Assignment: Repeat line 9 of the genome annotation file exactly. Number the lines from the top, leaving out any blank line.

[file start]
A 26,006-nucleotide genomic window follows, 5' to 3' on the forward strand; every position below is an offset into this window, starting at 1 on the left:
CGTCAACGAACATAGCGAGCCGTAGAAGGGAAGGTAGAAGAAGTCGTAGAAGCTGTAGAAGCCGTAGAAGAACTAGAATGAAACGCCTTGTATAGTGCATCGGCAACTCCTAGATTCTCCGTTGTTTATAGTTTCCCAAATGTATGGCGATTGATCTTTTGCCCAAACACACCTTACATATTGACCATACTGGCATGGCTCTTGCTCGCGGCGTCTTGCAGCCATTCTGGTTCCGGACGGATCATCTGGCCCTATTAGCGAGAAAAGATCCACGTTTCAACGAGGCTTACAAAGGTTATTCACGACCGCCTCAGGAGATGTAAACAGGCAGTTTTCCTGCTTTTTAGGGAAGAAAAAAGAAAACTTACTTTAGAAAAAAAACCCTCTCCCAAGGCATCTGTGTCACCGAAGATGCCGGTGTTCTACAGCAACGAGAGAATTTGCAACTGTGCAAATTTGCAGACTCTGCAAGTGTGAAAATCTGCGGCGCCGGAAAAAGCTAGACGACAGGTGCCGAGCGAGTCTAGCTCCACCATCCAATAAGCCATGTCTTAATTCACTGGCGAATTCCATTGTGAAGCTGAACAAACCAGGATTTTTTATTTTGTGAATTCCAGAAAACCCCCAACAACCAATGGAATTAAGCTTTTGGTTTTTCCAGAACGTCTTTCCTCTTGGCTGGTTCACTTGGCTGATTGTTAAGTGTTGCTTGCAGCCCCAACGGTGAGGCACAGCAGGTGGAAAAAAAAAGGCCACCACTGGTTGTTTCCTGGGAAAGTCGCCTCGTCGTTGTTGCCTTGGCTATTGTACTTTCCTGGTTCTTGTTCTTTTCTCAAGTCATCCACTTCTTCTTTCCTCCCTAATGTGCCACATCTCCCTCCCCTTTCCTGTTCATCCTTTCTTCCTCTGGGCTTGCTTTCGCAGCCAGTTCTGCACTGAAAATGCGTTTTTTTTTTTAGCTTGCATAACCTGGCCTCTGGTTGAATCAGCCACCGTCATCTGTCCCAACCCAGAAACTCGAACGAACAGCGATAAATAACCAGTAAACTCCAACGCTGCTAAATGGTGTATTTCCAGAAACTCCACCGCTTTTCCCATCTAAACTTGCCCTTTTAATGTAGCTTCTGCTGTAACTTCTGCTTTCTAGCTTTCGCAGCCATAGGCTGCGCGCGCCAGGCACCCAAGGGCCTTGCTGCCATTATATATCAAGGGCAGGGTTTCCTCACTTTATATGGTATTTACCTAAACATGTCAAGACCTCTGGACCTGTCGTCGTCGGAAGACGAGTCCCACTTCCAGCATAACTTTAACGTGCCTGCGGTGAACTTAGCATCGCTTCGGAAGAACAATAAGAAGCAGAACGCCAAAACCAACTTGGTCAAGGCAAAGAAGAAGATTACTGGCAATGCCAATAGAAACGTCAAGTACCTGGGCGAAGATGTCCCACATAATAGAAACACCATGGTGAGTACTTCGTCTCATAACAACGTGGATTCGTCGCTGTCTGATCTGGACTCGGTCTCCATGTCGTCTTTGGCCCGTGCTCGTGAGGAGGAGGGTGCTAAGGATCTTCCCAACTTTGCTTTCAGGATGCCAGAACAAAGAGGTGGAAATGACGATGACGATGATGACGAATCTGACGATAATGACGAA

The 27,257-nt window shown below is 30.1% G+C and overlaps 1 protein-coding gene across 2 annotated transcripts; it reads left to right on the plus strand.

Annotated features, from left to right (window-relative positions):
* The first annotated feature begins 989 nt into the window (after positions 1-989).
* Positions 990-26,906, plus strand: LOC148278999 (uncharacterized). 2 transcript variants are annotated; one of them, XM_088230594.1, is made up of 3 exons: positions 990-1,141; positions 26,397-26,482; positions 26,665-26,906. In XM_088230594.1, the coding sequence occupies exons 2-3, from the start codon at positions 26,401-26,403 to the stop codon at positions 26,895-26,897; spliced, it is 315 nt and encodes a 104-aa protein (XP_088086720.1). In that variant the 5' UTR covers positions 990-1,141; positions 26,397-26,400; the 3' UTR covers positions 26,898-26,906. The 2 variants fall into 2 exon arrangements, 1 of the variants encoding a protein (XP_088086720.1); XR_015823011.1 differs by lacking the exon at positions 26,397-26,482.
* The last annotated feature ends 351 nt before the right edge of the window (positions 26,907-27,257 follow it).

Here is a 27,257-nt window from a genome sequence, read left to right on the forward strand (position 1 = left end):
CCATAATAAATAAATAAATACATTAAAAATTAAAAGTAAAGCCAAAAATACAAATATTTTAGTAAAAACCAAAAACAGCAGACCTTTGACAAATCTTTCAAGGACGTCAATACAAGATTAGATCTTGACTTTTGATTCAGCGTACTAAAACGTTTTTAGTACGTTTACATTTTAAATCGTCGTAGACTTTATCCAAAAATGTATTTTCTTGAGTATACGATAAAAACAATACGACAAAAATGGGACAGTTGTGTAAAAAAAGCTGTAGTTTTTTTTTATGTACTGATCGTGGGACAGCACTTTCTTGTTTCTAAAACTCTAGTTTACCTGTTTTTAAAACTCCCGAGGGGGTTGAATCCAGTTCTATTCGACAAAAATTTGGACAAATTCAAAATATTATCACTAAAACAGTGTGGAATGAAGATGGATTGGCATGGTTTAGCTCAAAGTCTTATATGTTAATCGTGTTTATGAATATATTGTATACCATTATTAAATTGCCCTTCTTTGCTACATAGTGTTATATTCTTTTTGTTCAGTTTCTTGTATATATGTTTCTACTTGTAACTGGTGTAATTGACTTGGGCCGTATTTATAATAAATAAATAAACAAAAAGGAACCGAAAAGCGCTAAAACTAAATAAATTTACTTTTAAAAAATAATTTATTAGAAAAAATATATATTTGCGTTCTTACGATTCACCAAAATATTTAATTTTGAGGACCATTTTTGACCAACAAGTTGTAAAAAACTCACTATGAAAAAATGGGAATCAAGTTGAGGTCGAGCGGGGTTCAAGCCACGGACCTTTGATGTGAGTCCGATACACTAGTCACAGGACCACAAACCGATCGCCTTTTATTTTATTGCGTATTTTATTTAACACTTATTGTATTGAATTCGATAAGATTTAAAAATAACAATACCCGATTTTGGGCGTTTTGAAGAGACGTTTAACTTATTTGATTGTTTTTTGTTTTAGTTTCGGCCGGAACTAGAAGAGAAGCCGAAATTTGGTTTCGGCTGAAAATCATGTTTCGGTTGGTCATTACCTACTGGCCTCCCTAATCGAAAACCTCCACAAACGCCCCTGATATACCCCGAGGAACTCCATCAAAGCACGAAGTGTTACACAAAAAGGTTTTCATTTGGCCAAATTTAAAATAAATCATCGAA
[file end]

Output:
CCATAATAAATAAATAAATACATTAAAAATTAAAAGTAAAGCCAAAAATACAAATATTTTAGTAAAAACCAAAAACAGCAGACCTTTGACAAATCTTTCAAGGACGTCAATACAAGATTAGATCTTGACTTTTGATTCAGCGTACTAAAACGTTTTTAGTACGTTTACATTTTAAATCGTCGTAGACTTTATCCAAAAATGTATTTTCTTGAGTATACGATAAAAACAATACGACAAAAATGGGACAGTTGTGTAAAAAAAGCTGTAGTTTTTTTTTATGTACTGATCGTGGGACAGCACTTTCTTGTTTCTAAAACTCTAGTTTACCTGTTTTTAAAACTCCCGAGGGGGTTGAATCCAGTTCTATTCGACAAAAATTTGGACAAATTCAAAATATTATCACTAAAACAGTGTGGAATGAAGATGGATTGGCATGGTTTAGCTCAAAGTCTTATATGTTAATCGTGTTTATGAATATATTGTATACCATTATTAAATTGCCCTTCTTTGCTACATAGTGTTATATTCTTTTTGTTCAGTTTCTTGTATATATGTTTCTACTTGTAACTGGTGTAATTGACTTGGGCCGTATTTATAATAAATAAATAAACAAAAAGGAACCGAAAAGCGCTAAAACTAAATAAATTTACTTTTAAAAAATAATTTATTAGAAAAAATATATATTTGCGTTCTTACGATTCACCAAAATATTTAATTTTGAGGACCATTTTTGACCAACAAGTTGTAAAAAACTCACTATGAAAAAATGGGAATCAAGTTGAGGTCGAGCGGGGTTCAAGCCACGGACCTTTGATGTGAGTCCGATACACTAGTCACAGGACCACAAACCGATCGCCTTTTATTTTATTGCGTATTTTATTTAACACTTATTGTATTGAATTCGATAAGATTTAAAAATAACAATACCCGATTTTGGGCGTTTTGAAGAGACGTTTAACTTATTTGATTGTTTTTTGTTTTAGTTTCGGCCGGAACTAGAAGAGAAGCCGAAATTTGGTTTCGGCTGAAAATCATGTTTCGGTTGGTCATTACCTACTGGCCTCCCTAATCGAAAACCTCCACAAACGCCCCTGATATACCCCGAGGAACTCCATCAAAGCACGAAGTGTTACACAAAAAGGTTTTCATTTGGCCAAATTTAAAATAAATCATCGAA